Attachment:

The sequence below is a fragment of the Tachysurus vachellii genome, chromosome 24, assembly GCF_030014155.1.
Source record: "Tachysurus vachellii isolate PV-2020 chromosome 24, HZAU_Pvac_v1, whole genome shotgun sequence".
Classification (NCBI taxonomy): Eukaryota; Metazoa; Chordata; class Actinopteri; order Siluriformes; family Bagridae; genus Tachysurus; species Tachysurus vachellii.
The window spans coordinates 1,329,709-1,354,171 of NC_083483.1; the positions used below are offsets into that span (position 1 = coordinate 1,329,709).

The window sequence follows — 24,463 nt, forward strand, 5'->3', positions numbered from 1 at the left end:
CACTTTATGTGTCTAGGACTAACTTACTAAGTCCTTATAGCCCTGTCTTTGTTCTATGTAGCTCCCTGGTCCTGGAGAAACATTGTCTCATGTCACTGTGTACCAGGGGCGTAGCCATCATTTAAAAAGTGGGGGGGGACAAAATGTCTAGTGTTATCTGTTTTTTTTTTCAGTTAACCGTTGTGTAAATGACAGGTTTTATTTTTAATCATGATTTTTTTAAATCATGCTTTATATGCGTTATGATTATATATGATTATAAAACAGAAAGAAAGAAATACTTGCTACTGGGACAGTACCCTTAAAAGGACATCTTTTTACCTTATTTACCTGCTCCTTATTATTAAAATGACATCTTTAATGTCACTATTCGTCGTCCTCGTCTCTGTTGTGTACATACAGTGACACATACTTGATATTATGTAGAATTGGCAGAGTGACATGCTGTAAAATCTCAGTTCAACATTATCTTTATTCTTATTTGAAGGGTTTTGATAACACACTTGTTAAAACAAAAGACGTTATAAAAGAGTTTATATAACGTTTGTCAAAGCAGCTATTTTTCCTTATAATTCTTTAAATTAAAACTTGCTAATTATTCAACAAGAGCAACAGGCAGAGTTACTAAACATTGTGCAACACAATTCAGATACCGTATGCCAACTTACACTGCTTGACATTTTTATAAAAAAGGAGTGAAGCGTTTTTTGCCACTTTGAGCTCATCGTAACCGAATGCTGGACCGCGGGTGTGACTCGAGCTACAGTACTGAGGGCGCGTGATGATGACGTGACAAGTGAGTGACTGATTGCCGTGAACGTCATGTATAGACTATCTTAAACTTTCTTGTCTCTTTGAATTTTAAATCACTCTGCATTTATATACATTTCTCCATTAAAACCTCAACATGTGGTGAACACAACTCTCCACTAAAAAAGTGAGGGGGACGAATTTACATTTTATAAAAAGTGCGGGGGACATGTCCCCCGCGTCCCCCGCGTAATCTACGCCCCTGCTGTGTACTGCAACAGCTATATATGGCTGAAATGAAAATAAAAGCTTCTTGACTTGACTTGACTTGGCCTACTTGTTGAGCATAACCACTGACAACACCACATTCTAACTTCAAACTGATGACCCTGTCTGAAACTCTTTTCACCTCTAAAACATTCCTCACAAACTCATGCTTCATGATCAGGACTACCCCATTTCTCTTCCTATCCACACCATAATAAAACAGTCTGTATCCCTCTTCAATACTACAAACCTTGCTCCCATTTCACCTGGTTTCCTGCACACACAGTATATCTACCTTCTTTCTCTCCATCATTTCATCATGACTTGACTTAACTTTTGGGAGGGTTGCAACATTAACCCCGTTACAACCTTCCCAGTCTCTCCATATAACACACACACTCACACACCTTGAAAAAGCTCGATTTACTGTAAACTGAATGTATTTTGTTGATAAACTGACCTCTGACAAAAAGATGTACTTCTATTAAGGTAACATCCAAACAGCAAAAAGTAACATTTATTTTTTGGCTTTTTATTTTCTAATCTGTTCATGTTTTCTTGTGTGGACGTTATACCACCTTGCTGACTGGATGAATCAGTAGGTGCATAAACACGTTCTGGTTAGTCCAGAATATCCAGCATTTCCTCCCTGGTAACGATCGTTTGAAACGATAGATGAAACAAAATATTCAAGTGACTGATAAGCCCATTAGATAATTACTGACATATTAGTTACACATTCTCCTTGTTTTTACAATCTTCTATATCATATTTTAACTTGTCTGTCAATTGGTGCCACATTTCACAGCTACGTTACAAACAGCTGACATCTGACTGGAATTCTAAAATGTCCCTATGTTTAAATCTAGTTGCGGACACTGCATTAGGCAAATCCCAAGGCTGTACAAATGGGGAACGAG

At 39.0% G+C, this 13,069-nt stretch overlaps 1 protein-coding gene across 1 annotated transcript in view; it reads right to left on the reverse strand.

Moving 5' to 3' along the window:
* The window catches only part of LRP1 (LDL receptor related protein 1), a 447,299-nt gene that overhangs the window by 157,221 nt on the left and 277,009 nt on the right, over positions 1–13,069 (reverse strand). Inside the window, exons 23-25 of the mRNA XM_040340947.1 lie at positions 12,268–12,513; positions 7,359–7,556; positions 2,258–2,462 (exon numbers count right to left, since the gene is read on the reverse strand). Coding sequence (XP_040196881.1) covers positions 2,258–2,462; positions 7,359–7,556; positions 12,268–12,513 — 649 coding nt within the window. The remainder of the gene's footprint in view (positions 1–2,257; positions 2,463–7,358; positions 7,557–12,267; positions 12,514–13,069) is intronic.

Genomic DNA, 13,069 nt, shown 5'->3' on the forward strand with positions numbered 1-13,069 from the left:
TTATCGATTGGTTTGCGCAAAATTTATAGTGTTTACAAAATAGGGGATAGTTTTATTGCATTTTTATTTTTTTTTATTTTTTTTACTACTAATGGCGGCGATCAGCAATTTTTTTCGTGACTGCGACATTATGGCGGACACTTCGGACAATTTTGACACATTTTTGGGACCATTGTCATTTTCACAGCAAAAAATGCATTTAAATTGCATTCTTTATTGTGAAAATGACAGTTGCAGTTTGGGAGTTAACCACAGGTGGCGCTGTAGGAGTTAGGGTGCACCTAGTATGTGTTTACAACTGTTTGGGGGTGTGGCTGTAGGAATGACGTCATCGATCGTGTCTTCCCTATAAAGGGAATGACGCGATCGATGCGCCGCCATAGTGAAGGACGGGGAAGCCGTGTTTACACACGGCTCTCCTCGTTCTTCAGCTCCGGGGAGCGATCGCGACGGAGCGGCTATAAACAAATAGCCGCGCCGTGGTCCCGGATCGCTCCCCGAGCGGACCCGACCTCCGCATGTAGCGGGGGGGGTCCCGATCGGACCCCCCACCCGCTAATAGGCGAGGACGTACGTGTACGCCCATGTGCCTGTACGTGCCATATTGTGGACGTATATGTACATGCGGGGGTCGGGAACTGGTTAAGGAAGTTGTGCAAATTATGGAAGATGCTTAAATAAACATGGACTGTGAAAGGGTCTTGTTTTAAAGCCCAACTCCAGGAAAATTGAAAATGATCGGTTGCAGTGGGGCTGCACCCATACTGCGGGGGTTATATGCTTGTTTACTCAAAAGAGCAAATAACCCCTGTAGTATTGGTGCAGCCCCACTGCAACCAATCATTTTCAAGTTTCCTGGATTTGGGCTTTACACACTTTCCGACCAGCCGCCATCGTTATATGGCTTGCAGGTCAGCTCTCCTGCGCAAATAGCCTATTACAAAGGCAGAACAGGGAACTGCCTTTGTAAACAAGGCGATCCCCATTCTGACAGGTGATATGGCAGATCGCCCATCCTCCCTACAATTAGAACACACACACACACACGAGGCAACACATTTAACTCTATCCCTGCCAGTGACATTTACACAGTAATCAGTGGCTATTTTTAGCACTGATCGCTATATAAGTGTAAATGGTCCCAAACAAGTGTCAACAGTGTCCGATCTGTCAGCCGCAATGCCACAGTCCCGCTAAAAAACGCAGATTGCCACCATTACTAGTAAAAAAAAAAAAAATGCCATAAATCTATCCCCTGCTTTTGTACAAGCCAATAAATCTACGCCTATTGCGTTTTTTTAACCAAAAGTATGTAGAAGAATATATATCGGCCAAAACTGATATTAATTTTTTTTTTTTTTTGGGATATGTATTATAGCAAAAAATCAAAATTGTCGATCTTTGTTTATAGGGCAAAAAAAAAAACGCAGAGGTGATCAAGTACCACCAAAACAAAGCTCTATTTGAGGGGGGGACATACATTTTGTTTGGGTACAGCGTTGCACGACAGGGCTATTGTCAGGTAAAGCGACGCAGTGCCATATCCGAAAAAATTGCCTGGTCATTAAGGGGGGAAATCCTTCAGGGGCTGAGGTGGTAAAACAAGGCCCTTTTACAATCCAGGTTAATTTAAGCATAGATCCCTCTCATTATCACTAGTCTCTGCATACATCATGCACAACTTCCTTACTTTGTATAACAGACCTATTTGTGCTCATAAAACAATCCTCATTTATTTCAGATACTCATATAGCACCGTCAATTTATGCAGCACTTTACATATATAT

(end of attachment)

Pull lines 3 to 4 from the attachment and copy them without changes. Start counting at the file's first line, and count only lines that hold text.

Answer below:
Classification (NCBI taxonomy): Eukaryota; Metazoa; Chordata; class Actinopteri; order Siluriformes; family Bagridae; genus Tachysurus; species Tachysurus vachellii.
The window spans coordinates 1,329,709-1,354,171 of NC_083483.1; the positions used below are offsets into that span (position 1 = coordinate 1,329,709).